A Comparative Spatial Analysis of Ancient Palaces

Author(s): Tia B. Watkins; John Walden

Year: 2018


Ancient palatial complexes offer opportunities to understand the actors at the apex of prehistoric polities. With careful and complex design, these structures were built to represent the affluence of those who resided within their confines. While the external façade of a palace represents the defining barrier between the elite and the public, the architectural layouts of ancient palaces reveal multiple levels of exclusivity. The varying levels of privacy in different palaces may relate to the differing roles and functions that palaces fulfilled across the ancient world. In some contexts palaces were simply a grandiose residence for the ruling elite, whereas elsewhere they fulfilled political, religious, administrative, economic and military functions. Furthermore, the accessibility of the inner areas of palaces might reflect the gulf between rulers and subjects, or the overall safety of the elite. We apply a space syntax analysis to several ancient palatial complexes to measure privacy and accessibility. We compare the results to identify patterned variability in the level of restriction between palaces, which might be structured by the presumed function of the palaces (military, economic, religious, residential, and administrative), the broader bases of political power in the society, or the level of societal complexity.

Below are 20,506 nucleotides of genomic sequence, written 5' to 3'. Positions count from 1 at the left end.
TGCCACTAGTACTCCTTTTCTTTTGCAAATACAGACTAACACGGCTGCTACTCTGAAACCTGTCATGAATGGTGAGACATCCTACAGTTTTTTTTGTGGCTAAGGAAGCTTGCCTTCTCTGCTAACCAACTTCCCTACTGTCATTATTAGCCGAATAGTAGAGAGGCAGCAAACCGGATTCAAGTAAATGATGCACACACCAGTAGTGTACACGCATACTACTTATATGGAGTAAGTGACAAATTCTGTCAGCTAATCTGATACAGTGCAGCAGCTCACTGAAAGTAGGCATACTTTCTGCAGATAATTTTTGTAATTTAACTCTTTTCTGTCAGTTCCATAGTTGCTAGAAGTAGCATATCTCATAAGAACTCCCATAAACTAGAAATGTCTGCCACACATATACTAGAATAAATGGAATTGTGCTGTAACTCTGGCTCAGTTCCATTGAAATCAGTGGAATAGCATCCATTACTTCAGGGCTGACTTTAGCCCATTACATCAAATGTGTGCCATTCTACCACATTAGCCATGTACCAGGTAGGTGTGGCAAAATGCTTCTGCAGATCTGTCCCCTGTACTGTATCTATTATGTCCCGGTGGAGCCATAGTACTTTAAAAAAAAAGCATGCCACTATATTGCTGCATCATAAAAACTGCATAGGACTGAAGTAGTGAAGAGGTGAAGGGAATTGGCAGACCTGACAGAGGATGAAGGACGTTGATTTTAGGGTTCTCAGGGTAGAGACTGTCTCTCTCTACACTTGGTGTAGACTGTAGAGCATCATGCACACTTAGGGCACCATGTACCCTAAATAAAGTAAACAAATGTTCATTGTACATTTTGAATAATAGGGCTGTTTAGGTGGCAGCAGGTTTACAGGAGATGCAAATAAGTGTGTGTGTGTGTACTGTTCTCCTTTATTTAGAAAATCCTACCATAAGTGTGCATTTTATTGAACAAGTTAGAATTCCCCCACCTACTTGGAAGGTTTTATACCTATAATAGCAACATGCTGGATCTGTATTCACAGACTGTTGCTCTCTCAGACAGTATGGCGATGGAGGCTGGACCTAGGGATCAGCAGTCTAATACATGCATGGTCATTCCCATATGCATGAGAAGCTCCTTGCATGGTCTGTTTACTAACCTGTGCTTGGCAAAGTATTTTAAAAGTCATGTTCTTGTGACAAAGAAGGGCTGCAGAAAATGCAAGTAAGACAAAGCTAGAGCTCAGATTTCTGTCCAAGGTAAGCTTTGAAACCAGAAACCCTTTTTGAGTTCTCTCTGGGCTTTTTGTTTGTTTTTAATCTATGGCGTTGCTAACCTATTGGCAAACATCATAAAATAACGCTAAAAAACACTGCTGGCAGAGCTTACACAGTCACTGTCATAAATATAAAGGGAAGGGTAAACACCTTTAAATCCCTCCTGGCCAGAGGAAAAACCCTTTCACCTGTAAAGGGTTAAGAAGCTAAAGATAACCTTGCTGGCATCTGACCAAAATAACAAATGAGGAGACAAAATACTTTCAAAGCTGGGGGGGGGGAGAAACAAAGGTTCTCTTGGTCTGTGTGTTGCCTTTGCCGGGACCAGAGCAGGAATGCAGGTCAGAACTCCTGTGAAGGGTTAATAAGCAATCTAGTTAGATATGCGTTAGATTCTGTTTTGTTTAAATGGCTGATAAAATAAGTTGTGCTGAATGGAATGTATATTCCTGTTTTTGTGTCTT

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A Comparative Spatial Analysis of Ancient Palaces. Tia B. Watkins, John Walden. Presented at The 82nd Annual Meeting of the Society for American Archaeology, Washington, DC. 2018 ( tDAR id: 443214)

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Abstract Id(s): 22521